Video games aren’t art. …whoever says that has never seen ICO and Shadow of the Colossus , and they definitely haven’t seen them in brilliant new high-definition. For years, both titles have been considered to be elite productions, ones that excel in the realm of innovation and artistic production. Now, they’ve been re-released in the latest awesome collection; it’s the ICO & Shadow of the Colossus Collection and there can be no better addition to a veteran gamer’s growing library. Even if you still own both PS2 versions (and I do), this is simply a step up.
Obviously, the biggest upgrade involves the visual presentation, which reminds us once again that Team ICO only employs artistic visionaries. The improved frame rate makes both games move fluidly and without any hint of old-fashioned limitation, and the new 3D support is absolutely mindboggling. If you thought the Colossi looked amazing before, imagine them lumbering towards you in stunning HD; consider the 3D view when hanging precariously off the side of a fantastical, mammoth creature. Honestly, though, 3D isn’t required to enjoy the fruits of the developer’s labor; that shines through in the timeless, unique gameplay and refined graphical palette. No complaints here.
If you’re familiar with these adventures, you know subtlety plays a significant role. Nowhere is this more obvious than in the audio work; very rarely is there any voice acting and in-your-face effects are shelved in favor of atmospheric style and tone. That being said, what we do hear works beautifully because it enhances that singular feeling of loneliness and vulnerability. The world is big and mysterious and we’re just trying to survive and somehow conquer. The soundtrack is there and it swells to accompany particularly harrowing events but for the most part, it’s subtle. And yet, very, very effective.
You may already know the plots and gameplay formats for both games, so let’s keep the gameplay introduction and explanation brief. In ICO , you will guide a girl through a dark, almost surreal castle. Her name is Yorda and while intent on following and making her way, she’s not very athletic. And being just a little boy, you aren’t exactly a superhero, either. Therefore, your adventure consists in finding ways around and through various obstacles, helping Yorda wherever necessary, and battling shadows that often rise up from the ground to attack. It’s a puzzle platformer with a bit of action, and it’s a classic.
In Shadow of the Colossus , you have to seek out 16 Colossi that exist in a large, stark landscape. Taking them down requires a great deal of creativity and timing; again, you’re not some muscle-bound hero with supernatural powers. You’re just a slightly awkward young man with a sword, so it’s going to take all your observation and attention to slay these mammoths. ICO features more of a linear and traditional storyline while SotC is more focused on the gameplay throughout, but both operate in these unbelievably engrossing virtual worlds. It’s impossible to look away.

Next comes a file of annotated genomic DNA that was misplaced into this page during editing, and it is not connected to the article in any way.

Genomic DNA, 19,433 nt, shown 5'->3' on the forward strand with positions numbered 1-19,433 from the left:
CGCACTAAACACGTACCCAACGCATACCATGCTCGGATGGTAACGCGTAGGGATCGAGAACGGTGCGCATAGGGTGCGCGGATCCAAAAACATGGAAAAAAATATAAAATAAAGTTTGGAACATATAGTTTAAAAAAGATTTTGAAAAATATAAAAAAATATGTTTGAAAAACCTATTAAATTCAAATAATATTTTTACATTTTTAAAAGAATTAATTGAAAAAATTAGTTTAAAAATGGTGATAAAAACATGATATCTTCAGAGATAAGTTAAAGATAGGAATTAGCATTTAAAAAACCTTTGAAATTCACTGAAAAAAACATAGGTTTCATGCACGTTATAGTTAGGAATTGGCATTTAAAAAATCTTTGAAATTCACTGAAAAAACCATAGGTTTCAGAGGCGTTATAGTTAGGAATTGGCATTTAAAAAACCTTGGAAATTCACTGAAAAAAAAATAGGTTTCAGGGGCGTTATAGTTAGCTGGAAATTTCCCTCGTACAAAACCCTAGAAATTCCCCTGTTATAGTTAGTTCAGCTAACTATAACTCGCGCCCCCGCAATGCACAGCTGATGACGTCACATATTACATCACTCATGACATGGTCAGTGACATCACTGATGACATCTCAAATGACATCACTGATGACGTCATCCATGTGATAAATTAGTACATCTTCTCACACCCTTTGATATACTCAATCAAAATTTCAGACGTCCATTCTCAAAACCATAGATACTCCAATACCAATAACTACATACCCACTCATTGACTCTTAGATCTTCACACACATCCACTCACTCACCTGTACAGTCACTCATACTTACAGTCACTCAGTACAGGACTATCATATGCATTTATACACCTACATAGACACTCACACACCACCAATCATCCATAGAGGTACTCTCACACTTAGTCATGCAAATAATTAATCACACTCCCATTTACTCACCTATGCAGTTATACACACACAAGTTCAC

One fact to note is that ICO is based on the European release, so American gamers might spot a few differences. Some of the puzzles have been altered, for instance, but the biggest change is as follows: upon completing the game once, you can replay and Yorda’s gibberish will be accompanied by subtitles, so you can finally understand what she’s saying. You can even try a new co-op mode that lets a friend play as Yorda, and that changes the entire complexion of the adventure. Not only are these awesome additional features, they also enhance this collection’s longevity.
There isn’t anything so significantly different in SotC, but that’s okay. It makes the best use of the graphical overhaul and remains just as mesmerizing and addictive as ever. Plus, with the addition of Trophies for both titles, fans will almost certainly try for one of those elusive Platinums; it might be easier to attain here and you’ll thoroughly enjoy yourself going for it. You’ll be lost in the compelling characters and worlds, original gameplay that demands your undivided attention, and overall sensation provided by gifted director Fumito Ueda and his staff. You just don’t find environments like these; the subtlety complements every flair and wonderfully orchestrated pacing change.
The ICO & Shadow of the Colossus Collection isn’t just a couple of old games that may or may not benefit from a glossy sheen. It’s not just about wondering if titles from yesteryear can stand up to modern productions. It’s about realizing that unique, singular experiences never really die, and will always retain the roots of creative inspiration. The only downside is that the control still seems a little clunky and even unresponsive, as it did when the games first arrived. That hasn’t changed and can present a potential obstacle for younger/unfamiliar gamers. It’s the only flaw that kept these titles from being almost perfect.
But it’s even more forgivable now. What surrounds these upgrades is an air of amazing accomplishment; it pervades every second of your journey and continually reminds us why we love originality in the world of interactive entertainment. The only other downside is this- after playing, you’ll probably cry at the thought of a long wait for The Last Guardian .
The Good: Artistry and exemplary atmosphere brought out to the fullest. Gameplay additions to ICO greatly enhance longevity. Adventures prove their staying power. Two of the best titles of all time in one package.
The Bad: It’s all over a little too quickly. Control still feels a bit clunky.
The Ugly: Only the realization that if we aren’t careful, such creativity and innovation might start to die out in a blockbuster-driven industry.